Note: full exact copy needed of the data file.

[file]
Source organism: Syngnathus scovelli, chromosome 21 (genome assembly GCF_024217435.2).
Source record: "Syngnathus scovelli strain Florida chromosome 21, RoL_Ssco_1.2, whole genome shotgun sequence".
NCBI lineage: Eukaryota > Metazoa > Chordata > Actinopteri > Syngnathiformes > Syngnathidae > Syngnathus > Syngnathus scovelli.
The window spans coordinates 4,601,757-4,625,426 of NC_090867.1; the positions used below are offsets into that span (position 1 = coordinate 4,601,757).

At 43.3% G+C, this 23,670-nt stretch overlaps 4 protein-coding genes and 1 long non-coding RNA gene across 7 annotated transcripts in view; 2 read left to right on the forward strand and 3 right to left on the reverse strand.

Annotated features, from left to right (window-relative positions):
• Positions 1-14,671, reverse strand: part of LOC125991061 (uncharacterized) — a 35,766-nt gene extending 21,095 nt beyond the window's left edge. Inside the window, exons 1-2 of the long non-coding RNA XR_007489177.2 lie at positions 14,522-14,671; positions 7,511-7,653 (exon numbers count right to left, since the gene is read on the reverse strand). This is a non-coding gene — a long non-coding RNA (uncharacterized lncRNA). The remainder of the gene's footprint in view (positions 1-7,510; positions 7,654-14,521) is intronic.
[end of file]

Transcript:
Source organism: Syngnathus scovelli, chromosome 21 (genome assembly GCF_024217435.2).
Source record: "Syngnathus scovelli strain Florida chromosome 21, RoL_Ssco_1.2, whole genome shotgun sequence".
NCBI lineage: Eukaryota > Metazoa > Chordata > Actinopteri > Syngnathiformes > Syngnathidae > Syngnathus > Syngnathus scovelli.
The window spans coordinates 4,601,757-4,625,426 of NC_090867.1; the positions used below are offsets into that span (position 1 = coordinate 4,601,757).

At 43.3% G+C, this 23,670-nt stretch overlaps 4 protein-coding genes and 1 long non-coding RNA gene across 7 annotated transcripts in view; 2 read left to right on the forward strand and 3 right to left on the reverse strand.

Annotated features, from left to right (window-relative positions):
• Positions 1-14,671, reverse strand: part of LOC125991061 (uncharacterized) — a 35,766-nt gene extending 21,095 nt beyond the window's left edge. Inside the window, exons 1-2 of the long non-coding RNA XR_007489177.2 lie at positions 14,522-14,671; positions 7,511-7,653 (exon numbers count right to left, since the gene is read on the reverse strand). This is a non-coding gene — a long non-coding RNA (uncharacterized lncRNA). The remainder of the gene's footprint in view (positions 1-7,510; positions 7,654-14,521) is intronic.